Thursday, October 04, 2007

Could Cameron really survive an election defeat?

Amid the ongoing welter of election speculation, one piece that caught my eye today was from Simon Jenkins in the Guardian, in which he argues that while David Cameron's Blackpool speech showed him to be a Prime Minister in the making, he is not yet one that is ready to take over the job in less than a month's time.

It's an interesting thesis in that it rests on the idea that Cameron could lose a general election which the Tories were once expected to win comfortably yet still survive as party leader.

But is he right? Well, history - particularly that of the Tory Party - would strongly suggest otherwise.

The last party leader to be given a second chance after losing one election was Neil Kinnock (1987 and 1992), but he was leader of the Labour Party which traditionally has a more tolerant attitude to defeat. The only post-war Tory leader to be given two bites at the cherry was Edward Heath (1966 and 1970), and this may have been influenced by the fact that he had only been in the job a year when the first of those contests took place.

There is a common consensus that had she lost the 1979 election, even Margaret Thatcher would have been swiftly despatched in favour of a more traditonal, reassuring figure like Jim Prior or Francis Pym.

So could Cameron really buck this trend? Well, I suppose it depends partly on the alternatives.

Some on the right still hanker after a David Davis leadership, but he will be in his 60s by the time the election after next comes round. Liam Fox is the likeliest right-wing challenger, but he has always seemed to me to lack ruthlessness.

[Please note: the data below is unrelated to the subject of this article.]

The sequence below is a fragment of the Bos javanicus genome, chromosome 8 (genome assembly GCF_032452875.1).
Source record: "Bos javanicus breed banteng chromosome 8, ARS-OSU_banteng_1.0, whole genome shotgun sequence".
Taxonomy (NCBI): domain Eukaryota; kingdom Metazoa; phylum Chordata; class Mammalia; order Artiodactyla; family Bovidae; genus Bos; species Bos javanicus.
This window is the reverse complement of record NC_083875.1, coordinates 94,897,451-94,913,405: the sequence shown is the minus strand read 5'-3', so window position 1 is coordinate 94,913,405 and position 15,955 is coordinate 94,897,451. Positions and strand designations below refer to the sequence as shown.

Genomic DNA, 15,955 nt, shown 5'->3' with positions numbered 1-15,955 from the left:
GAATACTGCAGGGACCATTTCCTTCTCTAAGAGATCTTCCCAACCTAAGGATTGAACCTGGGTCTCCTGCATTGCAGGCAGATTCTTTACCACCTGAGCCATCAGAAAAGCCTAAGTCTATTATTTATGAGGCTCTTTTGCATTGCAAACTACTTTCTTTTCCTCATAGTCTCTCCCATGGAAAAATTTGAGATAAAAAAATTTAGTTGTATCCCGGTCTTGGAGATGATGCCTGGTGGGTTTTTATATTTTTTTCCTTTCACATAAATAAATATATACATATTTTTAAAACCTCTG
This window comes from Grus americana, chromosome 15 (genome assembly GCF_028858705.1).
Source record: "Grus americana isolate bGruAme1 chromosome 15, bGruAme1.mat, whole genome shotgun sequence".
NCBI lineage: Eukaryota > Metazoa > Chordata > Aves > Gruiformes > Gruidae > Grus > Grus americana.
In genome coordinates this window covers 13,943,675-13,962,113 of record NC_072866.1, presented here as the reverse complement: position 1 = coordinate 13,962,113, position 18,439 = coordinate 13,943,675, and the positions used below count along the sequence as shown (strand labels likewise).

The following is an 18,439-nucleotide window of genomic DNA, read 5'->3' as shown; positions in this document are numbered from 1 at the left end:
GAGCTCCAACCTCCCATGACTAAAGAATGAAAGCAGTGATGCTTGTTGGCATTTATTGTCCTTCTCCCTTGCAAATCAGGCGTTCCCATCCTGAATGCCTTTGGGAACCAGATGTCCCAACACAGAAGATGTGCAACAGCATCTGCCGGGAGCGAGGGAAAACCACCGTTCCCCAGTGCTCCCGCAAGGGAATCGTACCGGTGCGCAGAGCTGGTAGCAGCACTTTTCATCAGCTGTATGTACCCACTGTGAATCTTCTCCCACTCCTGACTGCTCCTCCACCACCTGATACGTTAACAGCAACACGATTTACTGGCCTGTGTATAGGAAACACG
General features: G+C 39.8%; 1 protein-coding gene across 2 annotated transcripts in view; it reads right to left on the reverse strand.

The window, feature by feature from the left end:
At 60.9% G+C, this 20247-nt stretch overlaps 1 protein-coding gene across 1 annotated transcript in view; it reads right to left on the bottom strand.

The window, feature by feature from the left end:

Meanwhile William Hague has said repeatedly he does not want the job, certainly not while the party is still in opposition. Chris Grayling is the dark horse, but he scarcely rivals Cameron in the charisma stakes.

It will also, of course, depend on the closeness of the result. If Cameron can succeed in turning Gordon Brown into a John Major figure, dependent on a wafer-thin majority and ever-fighting to beat back the tide of the inevitable Tory advance, then I guess he may well continue in the job.

But even then, I don't expect it will be without a fight.

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5 comments:

septicisle. said...

It would be sheer lunacy to get rid of him even if he loses. Yesterday's speech, while not an election winner, showed that there's no one currently in the Conservative party that could get anywhere near such a wide appeal.

Ted Harvey said...

There is no way Cameron would survive an General Election defeat. His faltering attempts to subject the party to a much-needed make-over have generated much emnity for him within the Party.

As one of the Gruniad journos wrote, the Tory 'unfaithfull' Right are keeping their mouths shut in the face of a quick election threat.
But there is little doubt that this same Right loaths Cameron, like they seemed to loath every Tory Leader after a while in recent years.

Letters From A Tory said...

Not sure Cameron will move over if he can reduce Brown's majority at the next election. Then again, I don't see any obvious replacements at the moment.

UK Daily Pundit said...

Funny you should mention Neil Kinnock getting a second chance. BBC Parliament has been re-running the 1987 election today. Just watched a Dr John Gilbert giving Robin Cook a hard time over Trident.

Anonymous said...

Hang on a minute. It is true that no Tory leader since Heath has survived an electoral defeat. However no Tory leader since Heath has made any attempt to stay as leader after electoral defeat.

The phrase "jumped before they were pushed" is nothing more than speculation.